MIT’s established mission is to advance knowledge and educate students in science, technology and other areas of scholarship that will best serve the nation and the world in the 21st century. To fulfill the technology piece, Dolan said that certification plays some role, but not a large one, even for the more technically sophisticated positions such as technical architects, analysts and programmers. “We do not have any area that will focus on certification,” she said. “Part of it is because the culture here is such a meritocracy. The belief is that how you have achieved your skills is less important than your ability to demonstrate those skills. In certain areas there is a disdain for certification because they’ve seen plenty of people who have had certifications who are incapable of applying the certification. That will certainly vary by certification. For some of them, you can’t be certified without having also demonstrated that you know how to apply it.”
Certifications earned via performance-based exams are more favorable, but perhaps even more important to get your résumé to the top of the pile at MIT is your skill set and level of job experience. Education plays a role, but MIT’s non-traditional environment understands that while academia certainly is valuable, sometimes it is not the end-all, be-all indicator of a candidate’s potential for success. “Within the IT field there hasn’t been any correlation between success and any particular formal higher education,” Dolan explained. “Bill Gates was a dropout, I think (Michael) Dell was a dropout, and we certainly have people who have been students at MIT who may not have completed their degree but have been very successful in the organization. There is a habit of starting job descriptions with a bachelor’s degree or equivalent experience, and when I press people and say, ‘What does that really mean?’ they don’t have a good answer. We’ve tried to eliminate that from our job postings and focus more on specific experiences. So we might say at least five years of increasingly responsible systems administration experience. It may say bachelor’s preferred, but so many people that have success in IT don’t even have a computer science degree, so it’s sort of like, ‘What does a degree say?’ It says that you’ve been able to achieve a particular goal. You can talk about that in other ways, or explore that in other ways. A degree tends to show some ability to learn, but again, you can assess somebody’s ability to learn via other mechanisms.”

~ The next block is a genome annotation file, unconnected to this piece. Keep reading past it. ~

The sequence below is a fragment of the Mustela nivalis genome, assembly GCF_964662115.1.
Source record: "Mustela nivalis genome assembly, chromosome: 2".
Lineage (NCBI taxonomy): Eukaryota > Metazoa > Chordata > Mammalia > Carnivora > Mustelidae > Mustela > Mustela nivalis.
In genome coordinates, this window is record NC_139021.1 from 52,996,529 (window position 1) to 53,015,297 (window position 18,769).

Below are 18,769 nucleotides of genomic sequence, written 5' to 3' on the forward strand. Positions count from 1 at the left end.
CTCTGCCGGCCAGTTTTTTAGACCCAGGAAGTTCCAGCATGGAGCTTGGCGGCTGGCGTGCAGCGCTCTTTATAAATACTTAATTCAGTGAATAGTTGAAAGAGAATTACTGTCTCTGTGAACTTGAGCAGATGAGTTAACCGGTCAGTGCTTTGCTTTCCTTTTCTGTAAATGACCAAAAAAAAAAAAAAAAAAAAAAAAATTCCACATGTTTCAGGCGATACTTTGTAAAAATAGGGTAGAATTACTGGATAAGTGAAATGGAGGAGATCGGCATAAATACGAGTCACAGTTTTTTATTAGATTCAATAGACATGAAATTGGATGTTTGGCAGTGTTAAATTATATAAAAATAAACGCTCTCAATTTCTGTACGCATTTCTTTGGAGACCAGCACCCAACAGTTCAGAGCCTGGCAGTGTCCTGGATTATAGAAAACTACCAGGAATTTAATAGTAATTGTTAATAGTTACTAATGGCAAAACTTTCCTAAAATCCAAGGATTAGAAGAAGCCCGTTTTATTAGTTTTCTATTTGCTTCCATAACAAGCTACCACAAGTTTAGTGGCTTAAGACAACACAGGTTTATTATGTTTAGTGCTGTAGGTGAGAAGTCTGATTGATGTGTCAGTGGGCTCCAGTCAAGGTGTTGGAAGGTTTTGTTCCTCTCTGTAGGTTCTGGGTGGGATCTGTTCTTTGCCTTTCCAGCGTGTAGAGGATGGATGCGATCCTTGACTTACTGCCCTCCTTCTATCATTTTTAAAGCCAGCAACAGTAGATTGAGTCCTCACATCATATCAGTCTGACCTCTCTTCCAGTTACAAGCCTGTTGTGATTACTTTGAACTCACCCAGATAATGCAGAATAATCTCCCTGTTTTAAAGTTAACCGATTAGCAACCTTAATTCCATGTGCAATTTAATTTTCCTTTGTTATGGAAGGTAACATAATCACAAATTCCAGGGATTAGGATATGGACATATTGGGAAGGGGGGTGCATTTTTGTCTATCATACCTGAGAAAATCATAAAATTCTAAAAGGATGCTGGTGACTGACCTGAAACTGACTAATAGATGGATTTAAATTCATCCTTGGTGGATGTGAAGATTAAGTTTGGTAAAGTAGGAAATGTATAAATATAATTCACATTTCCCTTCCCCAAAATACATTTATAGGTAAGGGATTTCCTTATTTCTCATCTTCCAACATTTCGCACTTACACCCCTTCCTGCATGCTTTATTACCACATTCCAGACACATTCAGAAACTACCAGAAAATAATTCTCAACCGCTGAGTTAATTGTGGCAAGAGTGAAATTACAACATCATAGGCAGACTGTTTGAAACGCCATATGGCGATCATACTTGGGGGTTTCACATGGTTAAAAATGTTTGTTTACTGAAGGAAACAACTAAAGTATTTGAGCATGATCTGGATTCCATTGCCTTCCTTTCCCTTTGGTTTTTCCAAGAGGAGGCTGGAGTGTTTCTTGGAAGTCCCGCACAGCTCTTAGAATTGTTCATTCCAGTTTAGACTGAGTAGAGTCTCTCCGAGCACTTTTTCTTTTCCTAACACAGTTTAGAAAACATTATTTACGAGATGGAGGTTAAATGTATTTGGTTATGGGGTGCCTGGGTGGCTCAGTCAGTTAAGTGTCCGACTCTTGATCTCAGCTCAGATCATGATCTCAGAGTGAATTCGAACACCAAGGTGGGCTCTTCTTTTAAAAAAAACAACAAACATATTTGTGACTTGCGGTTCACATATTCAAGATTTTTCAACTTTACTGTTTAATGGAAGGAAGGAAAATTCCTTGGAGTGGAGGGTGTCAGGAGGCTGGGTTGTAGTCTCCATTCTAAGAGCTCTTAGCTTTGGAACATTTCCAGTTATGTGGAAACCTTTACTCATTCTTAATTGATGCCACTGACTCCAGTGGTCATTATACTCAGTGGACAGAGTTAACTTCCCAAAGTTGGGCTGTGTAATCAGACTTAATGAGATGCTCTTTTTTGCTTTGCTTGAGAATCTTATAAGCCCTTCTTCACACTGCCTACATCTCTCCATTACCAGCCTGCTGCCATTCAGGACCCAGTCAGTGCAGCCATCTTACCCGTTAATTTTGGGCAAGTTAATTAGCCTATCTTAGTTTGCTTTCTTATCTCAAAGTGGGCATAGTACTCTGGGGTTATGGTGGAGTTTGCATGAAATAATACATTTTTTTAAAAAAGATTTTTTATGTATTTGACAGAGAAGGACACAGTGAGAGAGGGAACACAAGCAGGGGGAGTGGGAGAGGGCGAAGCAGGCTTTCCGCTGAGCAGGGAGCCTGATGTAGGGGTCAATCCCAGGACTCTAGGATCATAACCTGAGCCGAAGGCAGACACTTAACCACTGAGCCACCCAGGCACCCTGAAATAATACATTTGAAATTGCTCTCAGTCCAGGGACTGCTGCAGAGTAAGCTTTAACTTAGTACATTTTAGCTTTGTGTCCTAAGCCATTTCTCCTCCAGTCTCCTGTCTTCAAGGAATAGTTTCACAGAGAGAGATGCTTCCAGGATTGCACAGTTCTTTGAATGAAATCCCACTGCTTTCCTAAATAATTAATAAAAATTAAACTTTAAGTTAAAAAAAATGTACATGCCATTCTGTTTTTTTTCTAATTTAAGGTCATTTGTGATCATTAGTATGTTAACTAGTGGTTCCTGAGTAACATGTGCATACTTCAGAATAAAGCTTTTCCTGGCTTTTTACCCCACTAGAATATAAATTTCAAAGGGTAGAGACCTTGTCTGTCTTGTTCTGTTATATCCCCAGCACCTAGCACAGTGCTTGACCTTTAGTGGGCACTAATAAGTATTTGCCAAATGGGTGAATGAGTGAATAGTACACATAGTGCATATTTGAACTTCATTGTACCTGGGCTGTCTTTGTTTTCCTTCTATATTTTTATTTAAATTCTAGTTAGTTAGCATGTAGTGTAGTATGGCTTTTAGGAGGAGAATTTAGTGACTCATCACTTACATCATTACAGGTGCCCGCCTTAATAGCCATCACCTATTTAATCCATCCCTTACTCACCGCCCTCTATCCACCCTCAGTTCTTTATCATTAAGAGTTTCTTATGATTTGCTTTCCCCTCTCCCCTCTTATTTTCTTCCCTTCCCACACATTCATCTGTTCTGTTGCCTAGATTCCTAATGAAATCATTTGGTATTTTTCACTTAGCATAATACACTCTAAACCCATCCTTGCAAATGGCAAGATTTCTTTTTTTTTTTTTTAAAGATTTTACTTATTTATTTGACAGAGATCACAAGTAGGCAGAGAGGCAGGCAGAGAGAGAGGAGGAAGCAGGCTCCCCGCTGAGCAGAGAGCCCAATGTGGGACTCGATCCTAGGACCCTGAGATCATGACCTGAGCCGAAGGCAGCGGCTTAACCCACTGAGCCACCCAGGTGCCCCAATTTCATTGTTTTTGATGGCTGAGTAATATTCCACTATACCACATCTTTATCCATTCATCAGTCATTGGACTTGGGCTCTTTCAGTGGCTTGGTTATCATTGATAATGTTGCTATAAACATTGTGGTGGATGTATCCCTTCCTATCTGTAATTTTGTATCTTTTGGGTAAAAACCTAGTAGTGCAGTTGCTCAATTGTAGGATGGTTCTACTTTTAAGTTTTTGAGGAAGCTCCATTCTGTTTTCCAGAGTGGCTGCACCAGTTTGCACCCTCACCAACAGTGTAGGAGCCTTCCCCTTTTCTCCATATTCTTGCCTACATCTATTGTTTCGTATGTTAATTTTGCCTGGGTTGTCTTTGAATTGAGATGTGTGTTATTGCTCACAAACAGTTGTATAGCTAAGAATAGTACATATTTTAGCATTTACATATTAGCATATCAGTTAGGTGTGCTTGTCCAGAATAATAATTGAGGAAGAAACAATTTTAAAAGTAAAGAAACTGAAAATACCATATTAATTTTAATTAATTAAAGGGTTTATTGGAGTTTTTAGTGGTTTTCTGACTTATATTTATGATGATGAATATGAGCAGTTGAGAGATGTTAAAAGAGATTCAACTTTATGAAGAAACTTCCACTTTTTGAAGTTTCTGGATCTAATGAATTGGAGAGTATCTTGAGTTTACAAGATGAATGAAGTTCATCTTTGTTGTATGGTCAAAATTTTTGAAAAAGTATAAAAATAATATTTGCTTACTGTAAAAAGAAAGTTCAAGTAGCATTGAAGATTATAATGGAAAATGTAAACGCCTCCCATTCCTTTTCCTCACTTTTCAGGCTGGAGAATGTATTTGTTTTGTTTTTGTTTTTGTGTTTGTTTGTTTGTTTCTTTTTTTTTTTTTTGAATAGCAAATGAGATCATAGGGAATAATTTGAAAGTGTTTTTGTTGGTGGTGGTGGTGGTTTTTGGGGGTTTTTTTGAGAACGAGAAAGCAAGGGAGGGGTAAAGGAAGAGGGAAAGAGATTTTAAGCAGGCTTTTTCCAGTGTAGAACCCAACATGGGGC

On the other hand, academic experience does hold weight, as does a business degree if you’re trying for a business-related position such as business analyst. “It’s typically not a requirement, but could be something that sets them apart,” Dolan said. “Other higher-ed experience does carry a lot of weight. The view is that the culture within higher ed is typically sufficiently different from industry that it does tend to be something that is valued.”
MIT has a different value system as far as skills are concerned, thus its IT recruiting efforts are outside what might be considered normal. “It’s ‘Can you talk with other people?’” Dolan said. “When they have the technical interviews, can the candidate being interviewed satisfy the interviewer, who has the technical skills, that this person is technically competent? They’ll say, ‘We’re trying to solve this problem. How would you go about doing it?’ Or, ‘If you were told that the packet didn’t get from point A to point B in a network design, where would you start looking?’ So the person can talk through it, and if they’re not using the right terminology, they get caught out pretty quickly.”
Like most academic environments, MIT believes strongly in developing skills via mentoring. “MIT is very team-oriented, and certainly we place significant value on an individual’s professional development in allowing them to attend training classes. For example, if there is a very specific technical arena, there are a lot of people who will just study on their own. They’ll just get books, and we’ll pay for the books. Maybe they want equipment, and we’ll pay for the equipment. If they think classes outside of M